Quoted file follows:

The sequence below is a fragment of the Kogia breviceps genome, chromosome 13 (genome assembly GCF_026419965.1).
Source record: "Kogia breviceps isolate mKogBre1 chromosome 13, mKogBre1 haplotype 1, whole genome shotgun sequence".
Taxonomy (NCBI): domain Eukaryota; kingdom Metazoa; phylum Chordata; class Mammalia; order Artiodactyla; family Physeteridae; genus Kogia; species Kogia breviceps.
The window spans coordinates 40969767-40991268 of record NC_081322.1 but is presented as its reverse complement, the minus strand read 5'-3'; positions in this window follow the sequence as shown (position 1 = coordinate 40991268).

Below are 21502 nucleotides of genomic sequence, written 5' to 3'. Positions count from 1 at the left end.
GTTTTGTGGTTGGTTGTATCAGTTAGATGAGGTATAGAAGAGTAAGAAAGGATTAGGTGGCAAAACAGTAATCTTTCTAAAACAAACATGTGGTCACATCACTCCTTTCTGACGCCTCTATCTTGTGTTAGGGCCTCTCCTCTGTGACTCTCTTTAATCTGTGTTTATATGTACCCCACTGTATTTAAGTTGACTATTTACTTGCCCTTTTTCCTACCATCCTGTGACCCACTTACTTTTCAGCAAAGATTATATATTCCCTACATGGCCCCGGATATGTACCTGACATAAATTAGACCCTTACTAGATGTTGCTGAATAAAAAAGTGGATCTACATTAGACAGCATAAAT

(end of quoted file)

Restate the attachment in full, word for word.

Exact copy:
The sequence below is a fragment of the Kogia breviceps genome, chromosome 13 (genome assembly GCF_026419965.1).
Source record: "Kogia breviceps isolate mKogBre1 chromosome 13, mKogBre1 haplotype 1, whole genome shotgun sequence".
Taxonomy (NCBI): domain Eukaryota; kingdom Metazoa; phylum Chordata; class Mammalia; order Artiodactyla; family Physeteridae; genus Kogia; species Kogia breviceps.
The window spans coordinates 40969767-40991268 of record NC_081322.1 but is presented as its reverse complement, the minus strand read 5'-3'; positions in this window follow the sequence as shown (position 1 = coordinate 40991268).

Below are 21502 nucleotides of genomic sequence, written 5' to 3'. Positions count from 1 at the left end.
GTTTTGTGGTTGGTTGTATCAGTTAGATGAGGTATAGAAGAGTAAGAAAGGATTAGGTGGCAAAACAGTAATCTTTCTAAAACAAACATGTGGTCACATCACTCCTTTCTGACGCCTCTATCTTGTGTTAGGGCCTCTCCTCTGTGACTCTCTTTAATCTGTGTTTATATGTACCCCACTGTATTTAAGTTGACTATTTACTTGCCCTTTTTCCTACCATCCTGTGACCCACTTACTTTTCAGCAAAGATTATATATTCCCTACATGGCCCCGGATATGTACCTGACATAAATTAGACCCTTACTAGATGTTGCTGAATAAAAAAGTGGATCTACATTAGACAGCATAAAT